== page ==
Interpersonal conflicts can wreak havoc on an organization. Whether it’s a silent war between departments, a hostile relationship between two co-workers, or a damaging relationship with a vendor, when two or more people are caught in an interpersonal tug-of-war, the organization pays
the price.

In fact, it is estimated that 20-50% of work time is routinely wasted on bickering, backstabbing, vying for approval and other forms of emotional inefficiency. 

Instead of focusing on the work at hand, employees spend time recovering from interactions with a bullying boss, or griping with their colleagues about an irritating co-worker. Sometimes, the most capable employee becomes the least productive worker because he or she is burnt out from months of compensating for less motivated members of the work team.

Emotional inefficiency can develop from something as simple as a constant noise distraction whereby one loud, talkative person eats up hours of other people’s concentration. It can also occur between departments–one team becomes resentful of another team’s inability to meet deadlines. Instead of resolving the problem, a cold war ensues. Both sides quietly sabotage the other.

One approach to solving this problem is to offer individuals concrete skills for managing their workplace relationships.
 

Ø      If your workplace consists of cubicles and open workspaces where there is little privacy and plenty of pressure, you can hold workshops in setting boundaries and teach co-workers how to respect each other’s space so that optimal productivity takes place.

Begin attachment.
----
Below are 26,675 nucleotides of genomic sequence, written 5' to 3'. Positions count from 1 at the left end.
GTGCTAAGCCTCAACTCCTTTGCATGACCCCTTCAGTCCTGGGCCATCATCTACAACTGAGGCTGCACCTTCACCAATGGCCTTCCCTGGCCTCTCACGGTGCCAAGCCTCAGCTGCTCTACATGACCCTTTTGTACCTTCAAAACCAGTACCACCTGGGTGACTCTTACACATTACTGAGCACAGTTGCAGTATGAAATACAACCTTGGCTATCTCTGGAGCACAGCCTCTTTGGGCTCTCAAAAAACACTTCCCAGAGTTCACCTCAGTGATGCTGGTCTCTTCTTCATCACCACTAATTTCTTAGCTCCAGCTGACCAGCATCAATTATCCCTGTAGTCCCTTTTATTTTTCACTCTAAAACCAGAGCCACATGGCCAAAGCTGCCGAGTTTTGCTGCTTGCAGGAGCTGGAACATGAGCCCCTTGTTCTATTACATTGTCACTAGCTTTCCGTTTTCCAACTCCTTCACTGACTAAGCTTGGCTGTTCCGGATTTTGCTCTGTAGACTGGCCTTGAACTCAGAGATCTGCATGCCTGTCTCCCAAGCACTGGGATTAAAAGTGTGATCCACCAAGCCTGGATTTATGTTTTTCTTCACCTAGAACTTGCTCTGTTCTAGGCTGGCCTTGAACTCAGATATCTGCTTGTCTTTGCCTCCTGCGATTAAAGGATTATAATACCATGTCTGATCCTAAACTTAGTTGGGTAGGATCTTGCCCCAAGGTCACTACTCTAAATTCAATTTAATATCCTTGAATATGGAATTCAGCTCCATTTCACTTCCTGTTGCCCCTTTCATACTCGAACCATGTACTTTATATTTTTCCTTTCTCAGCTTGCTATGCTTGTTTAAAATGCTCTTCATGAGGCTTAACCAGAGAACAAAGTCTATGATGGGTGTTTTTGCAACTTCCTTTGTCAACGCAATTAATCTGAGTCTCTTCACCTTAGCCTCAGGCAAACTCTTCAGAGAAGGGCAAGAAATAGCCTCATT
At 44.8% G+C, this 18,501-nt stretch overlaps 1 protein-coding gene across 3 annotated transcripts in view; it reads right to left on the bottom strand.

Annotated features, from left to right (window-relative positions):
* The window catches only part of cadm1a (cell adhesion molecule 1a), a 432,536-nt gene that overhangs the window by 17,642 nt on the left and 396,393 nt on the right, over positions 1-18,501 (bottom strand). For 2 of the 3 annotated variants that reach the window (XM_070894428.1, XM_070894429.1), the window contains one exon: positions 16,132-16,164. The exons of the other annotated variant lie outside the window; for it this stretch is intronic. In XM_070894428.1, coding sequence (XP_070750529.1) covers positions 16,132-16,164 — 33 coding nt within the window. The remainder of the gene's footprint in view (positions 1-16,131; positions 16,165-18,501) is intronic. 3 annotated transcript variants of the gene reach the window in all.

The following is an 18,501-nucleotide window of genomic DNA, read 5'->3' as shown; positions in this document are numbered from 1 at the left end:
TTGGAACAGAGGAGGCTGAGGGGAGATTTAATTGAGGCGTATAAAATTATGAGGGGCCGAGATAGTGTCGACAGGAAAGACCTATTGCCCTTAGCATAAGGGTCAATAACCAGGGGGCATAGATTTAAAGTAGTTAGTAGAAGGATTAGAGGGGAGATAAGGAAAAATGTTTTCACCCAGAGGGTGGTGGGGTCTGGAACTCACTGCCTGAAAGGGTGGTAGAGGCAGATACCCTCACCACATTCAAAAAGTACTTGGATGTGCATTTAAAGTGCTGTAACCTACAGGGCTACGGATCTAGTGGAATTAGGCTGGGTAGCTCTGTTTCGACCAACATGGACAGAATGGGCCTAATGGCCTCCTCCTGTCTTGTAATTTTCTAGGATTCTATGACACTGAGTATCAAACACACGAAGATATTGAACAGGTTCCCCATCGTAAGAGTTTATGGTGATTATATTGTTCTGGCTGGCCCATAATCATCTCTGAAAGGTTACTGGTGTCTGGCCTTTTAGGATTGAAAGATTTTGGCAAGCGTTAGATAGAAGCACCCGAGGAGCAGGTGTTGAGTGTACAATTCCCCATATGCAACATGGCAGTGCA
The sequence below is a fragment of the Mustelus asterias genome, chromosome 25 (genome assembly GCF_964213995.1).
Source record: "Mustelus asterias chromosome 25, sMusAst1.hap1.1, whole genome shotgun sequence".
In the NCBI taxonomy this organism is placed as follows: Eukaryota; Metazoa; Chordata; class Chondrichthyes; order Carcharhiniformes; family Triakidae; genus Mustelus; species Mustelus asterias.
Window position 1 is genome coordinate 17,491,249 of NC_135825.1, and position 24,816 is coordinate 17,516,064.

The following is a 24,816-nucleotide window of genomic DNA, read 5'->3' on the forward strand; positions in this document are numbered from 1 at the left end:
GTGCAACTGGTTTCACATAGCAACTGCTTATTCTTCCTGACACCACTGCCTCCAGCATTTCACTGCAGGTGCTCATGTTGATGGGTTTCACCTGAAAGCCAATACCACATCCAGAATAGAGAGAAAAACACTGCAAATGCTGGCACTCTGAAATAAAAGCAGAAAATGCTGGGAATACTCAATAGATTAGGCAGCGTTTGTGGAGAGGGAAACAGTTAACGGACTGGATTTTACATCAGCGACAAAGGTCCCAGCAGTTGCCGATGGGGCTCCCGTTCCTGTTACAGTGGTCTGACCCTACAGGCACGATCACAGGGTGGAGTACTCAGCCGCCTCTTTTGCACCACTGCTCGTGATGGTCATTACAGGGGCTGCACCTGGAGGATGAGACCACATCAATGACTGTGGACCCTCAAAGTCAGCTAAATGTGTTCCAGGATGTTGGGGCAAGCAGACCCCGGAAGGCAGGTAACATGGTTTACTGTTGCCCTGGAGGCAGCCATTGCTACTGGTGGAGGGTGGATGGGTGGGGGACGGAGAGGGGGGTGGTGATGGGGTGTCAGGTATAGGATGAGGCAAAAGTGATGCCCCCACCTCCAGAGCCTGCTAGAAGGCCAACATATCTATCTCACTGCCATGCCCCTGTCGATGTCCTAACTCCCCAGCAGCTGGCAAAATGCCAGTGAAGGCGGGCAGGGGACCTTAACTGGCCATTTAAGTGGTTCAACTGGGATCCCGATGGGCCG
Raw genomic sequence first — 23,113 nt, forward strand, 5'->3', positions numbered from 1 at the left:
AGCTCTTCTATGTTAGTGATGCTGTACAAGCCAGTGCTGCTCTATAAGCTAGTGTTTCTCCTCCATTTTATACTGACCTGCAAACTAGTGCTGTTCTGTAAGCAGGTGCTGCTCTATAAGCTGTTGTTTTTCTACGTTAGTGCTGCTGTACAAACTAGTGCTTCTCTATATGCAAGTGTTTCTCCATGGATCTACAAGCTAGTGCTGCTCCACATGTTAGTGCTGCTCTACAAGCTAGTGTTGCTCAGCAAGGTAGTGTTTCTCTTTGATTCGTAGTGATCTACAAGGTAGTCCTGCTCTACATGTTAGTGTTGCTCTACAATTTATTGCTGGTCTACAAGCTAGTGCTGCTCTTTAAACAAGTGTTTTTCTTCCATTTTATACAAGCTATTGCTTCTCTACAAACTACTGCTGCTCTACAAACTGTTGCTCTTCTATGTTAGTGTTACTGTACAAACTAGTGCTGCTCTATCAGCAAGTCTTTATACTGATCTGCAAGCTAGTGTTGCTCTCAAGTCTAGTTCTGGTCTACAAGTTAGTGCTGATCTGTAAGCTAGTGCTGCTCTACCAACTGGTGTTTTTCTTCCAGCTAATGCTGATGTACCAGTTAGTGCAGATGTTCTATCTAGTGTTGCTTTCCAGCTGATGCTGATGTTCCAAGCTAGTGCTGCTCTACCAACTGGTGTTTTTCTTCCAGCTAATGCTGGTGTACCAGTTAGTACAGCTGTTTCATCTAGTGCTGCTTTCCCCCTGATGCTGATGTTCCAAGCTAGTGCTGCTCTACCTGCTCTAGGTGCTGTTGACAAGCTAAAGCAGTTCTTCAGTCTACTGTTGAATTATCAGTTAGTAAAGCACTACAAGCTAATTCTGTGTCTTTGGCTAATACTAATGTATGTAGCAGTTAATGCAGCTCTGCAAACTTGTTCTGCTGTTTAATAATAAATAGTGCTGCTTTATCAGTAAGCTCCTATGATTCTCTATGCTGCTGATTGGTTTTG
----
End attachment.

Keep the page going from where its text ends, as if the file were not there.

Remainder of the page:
Ø      If employees have trouble understanding what is expected of them from their bosses, they can be taught the skill of Managing Up – taking concrete steps to meet with, report to, and get direction from the people who supervise them.

Ø      If you have four generations of employees with distinctly different experience levels and values, you can prevent cross-generational rifts by building awareness and tolerance through diversity training and instructing people in the soft skills of team building and communication.


The ability to resolve personal conflicts ultimately rests with the individual. Yet, companies are in a unique position to assist their employees in this area. Learning soft skills is the toughest part of any job. To improve the bottom line and guarantee a happier workforce, organizations must consider investing in the people side of making work work.

 

 

  

Katherine Crowley and Kathi Elster are co-authors of the nationally best-selling book, Working With You is Killing Me: Freeing Yourself from Emotional Traps at Work. For over twenty years, they have helped people within corporations, government agencies and universities manage workplace relationships. To see the CRM Learning training video based on their book go to: www.media-partners.com/conflict_resolution/working_with_you_is_killing_me.htm